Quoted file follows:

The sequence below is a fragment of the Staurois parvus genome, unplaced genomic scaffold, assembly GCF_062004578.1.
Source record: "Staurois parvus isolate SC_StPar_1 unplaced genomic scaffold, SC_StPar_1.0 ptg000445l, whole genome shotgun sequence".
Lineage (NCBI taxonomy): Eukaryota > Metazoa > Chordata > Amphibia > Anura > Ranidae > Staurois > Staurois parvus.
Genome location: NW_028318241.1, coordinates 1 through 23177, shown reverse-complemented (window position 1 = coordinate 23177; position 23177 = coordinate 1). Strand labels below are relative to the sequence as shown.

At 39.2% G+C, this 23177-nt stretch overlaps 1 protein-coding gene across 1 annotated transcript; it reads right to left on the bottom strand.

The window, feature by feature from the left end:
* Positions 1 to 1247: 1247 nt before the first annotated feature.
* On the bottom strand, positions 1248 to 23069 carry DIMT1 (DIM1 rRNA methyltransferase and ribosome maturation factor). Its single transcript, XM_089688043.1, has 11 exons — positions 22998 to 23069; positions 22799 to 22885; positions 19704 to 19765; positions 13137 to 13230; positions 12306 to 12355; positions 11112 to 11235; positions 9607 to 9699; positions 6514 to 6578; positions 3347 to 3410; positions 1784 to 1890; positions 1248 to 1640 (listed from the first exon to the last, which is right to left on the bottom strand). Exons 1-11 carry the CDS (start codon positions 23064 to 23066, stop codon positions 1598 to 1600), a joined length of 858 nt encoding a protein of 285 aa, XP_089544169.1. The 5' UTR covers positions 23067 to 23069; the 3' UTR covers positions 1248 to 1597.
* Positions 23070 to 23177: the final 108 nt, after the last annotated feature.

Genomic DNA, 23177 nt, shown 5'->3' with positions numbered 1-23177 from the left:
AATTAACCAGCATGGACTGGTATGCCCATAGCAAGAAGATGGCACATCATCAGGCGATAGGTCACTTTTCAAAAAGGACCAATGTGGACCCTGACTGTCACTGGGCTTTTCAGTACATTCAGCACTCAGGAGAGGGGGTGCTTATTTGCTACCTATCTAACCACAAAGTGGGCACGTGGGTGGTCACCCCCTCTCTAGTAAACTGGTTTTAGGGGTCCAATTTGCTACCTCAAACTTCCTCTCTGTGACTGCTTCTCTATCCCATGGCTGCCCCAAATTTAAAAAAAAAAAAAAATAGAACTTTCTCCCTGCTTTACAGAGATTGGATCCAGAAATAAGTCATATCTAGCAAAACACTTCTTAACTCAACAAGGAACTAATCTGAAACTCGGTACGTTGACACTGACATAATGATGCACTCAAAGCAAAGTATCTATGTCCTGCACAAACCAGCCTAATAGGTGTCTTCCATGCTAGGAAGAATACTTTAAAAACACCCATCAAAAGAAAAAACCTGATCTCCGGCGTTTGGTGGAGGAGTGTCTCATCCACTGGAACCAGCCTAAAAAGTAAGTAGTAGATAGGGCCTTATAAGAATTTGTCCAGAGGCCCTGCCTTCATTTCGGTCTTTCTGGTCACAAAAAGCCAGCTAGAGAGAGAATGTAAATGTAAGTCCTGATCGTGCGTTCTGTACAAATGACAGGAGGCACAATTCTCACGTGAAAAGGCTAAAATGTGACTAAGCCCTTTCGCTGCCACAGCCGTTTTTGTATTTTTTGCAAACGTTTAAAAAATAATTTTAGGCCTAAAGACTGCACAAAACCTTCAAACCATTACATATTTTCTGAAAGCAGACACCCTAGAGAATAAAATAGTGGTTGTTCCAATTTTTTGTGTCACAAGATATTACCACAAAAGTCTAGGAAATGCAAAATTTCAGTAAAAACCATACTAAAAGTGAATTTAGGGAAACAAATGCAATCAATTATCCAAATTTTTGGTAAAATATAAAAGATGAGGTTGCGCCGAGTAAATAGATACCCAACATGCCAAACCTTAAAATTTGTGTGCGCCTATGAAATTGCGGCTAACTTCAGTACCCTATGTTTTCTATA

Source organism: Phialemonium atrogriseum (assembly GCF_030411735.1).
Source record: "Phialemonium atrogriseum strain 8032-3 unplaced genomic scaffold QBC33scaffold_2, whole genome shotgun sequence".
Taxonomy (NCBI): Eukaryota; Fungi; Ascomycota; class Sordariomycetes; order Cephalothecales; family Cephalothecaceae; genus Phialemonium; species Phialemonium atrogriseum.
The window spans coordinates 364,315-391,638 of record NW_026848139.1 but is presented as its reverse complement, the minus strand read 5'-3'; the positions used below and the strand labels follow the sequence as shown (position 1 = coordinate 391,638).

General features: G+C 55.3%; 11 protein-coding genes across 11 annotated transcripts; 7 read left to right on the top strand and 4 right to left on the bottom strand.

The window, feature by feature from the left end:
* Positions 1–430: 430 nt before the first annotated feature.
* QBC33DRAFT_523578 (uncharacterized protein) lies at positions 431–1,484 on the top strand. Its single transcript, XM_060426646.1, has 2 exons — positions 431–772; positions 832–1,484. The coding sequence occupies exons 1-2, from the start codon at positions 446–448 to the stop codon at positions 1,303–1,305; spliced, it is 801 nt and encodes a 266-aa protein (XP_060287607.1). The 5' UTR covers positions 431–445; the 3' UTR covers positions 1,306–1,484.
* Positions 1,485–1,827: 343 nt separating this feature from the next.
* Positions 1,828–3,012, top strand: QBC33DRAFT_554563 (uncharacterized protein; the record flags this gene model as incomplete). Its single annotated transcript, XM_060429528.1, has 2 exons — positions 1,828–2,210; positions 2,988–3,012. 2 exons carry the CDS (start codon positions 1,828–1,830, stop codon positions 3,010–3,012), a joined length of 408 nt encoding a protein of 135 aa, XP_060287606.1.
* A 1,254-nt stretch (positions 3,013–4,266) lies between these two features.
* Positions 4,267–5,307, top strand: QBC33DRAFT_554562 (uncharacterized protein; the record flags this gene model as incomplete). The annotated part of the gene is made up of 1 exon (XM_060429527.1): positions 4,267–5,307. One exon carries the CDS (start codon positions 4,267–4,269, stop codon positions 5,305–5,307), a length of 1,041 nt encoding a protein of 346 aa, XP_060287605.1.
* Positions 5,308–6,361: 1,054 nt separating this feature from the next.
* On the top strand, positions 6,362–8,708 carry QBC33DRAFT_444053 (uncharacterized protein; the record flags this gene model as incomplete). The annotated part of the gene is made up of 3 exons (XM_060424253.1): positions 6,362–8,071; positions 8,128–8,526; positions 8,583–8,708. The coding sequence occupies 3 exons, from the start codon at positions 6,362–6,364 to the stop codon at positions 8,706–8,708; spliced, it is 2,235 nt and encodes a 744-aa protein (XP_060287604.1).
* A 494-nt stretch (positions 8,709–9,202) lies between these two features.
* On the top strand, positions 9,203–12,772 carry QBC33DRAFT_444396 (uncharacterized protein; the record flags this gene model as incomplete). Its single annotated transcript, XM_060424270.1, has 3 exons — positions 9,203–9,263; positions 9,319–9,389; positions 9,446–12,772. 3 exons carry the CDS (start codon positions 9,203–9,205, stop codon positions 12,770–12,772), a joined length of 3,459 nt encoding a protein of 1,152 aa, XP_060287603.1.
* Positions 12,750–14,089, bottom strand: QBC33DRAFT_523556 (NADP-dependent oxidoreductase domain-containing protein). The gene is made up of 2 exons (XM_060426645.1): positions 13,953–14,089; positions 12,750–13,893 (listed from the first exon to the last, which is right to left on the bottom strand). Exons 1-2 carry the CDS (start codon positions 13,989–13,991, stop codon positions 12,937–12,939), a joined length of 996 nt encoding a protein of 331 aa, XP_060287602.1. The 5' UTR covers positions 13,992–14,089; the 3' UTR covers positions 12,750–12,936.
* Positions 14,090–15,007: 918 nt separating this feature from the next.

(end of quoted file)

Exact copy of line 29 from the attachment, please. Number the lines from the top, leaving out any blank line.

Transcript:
* Positions 14,090–15,007: 918 nt separating this feature from the next.